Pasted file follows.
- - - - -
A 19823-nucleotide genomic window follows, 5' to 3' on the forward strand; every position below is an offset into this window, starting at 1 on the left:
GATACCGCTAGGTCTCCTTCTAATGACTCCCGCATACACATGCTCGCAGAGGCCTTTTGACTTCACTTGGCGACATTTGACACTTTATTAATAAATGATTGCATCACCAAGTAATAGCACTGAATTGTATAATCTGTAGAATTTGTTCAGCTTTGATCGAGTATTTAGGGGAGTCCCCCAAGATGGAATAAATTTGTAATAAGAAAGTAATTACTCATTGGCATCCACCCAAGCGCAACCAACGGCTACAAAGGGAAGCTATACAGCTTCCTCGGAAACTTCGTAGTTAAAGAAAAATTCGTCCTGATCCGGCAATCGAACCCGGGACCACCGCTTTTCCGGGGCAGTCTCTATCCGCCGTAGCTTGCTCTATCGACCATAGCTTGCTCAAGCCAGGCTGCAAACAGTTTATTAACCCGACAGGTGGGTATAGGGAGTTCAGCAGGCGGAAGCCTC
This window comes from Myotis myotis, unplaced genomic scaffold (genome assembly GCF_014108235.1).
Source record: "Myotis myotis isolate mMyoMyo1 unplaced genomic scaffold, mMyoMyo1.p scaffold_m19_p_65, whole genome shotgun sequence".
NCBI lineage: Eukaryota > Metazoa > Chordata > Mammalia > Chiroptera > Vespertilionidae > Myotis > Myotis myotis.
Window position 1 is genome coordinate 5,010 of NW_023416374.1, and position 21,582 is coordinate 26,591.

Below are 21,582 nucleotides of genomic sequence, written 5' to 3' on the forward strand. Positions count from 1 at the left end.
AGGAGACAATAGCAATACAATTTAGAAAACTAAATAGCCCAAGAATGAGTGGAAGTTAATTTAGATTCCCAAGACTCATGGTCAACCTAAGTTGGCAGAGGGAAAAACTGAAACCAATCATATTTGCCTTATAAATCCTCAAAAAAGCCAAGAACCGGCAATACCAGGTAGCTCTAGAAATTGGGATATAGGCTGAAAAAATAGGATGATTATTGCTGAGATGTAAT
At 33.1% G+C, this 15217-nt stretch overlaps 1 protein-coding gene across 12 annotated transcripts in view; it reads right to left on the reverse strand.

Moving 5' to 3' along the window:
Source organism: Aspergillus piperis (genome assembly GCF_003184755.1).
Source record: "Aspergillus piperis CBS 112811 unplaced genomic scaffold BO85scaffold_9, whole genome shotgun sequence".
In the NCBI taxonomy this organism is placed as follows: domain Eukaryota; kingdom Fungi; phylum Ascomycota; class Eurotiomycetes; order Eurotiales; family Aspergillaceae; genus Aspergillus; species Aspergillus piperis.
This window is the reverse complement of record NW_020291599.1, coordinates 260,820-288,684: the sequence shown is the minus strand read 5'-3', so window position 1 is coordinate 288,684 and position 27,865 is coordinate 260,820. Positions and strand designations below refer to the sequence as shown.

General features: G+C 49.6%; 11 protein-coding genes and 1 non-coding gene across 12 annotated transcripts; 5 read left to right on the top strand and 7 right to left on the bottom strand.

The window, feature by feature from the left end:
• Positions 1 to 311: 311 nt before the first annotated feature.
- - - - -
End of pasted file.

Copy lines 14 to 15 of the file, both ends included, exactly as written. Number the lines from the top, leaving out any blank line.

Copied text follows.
This window is the reverse complement of record NW_020291599.1, coordinates 260,820-288,684: the sequence shown is the minus strand read 5'-3', so window position 1 is coordinate 288,684 and position 27,865 is coordinate 260,820. Positions and strand designations below refer to the sequence as shown.

General features: G+C 49.6%; 11 protein-coding genes and 1 non-coding gene across 12 annotated transcripts; 5 read left to right on the top strand and 7 right to left on the bottom strand.